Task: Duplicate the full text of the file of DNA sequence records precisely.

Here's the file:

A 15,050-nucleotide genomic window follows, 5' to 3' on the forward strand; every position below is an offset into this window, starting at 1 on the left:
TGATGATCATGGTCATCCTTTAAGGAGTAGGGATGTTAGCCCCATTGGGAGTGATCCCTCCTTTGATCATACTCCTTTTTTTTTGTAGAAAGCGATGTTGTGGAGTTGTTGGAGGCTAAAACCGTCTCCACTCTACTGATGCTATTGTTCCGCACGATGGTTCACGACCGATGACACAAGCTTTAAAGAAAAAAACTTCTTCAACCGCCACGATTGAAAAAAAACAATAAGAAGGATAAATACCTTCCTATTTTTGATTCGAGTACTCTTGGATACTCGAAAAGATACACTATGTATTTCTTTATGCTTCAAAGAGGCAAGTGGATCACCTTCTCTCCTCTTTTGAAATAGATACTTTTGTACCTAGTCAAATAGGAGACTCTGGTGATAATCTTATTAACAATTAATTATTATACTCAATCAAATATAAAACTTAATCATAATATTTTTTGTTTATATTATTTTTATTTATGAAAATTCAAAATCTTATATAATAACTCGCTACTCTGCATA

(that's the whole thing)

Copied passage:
A 15,050-nucleotide genomic window follows, 5' to 3' on the forward strand; every position below is an offset into this window, starting at 1 on the left:
TGATGATCATGGTCATCCTTTAAGGAGTAGGGATGTTAGCCCCATTGGGAGTGATCCCTCCTTTGATCATACTCCTTTTTTTTTGTAGAAAGCGATGTTGTGGAGTTGTTGGAGGCTAAAACCGTCTCCACTCTACTGATGCTATTGTTCCGCACGATGGTTCACGACCGATGACACAAGCTTTAAAGAAAAAAACTTCTTCAACCGCCACGATTGAAAAAAAACAATAAGAAGGATAAATACCTTCCTATTTTTGATTCGAGTACTCTTGGATACTCGAAAAGATACACTATGTATTTCTTTATGCTTCAAAGAGGCAAGTGGATCACCTTCTCTCCTCTTTTGAAATAGATACTTTTGTACCTAGTCAAATAGGAGACTCTGGTGATAATCTTATTAACAATTAATTATTATACTCAATCAAATATAAAACTTAATCATAATATTTTTTGTTTATATTATTTTTATTTATGAAAATTCAAAATCTTATATAATAACTCGCTACTCTGCATA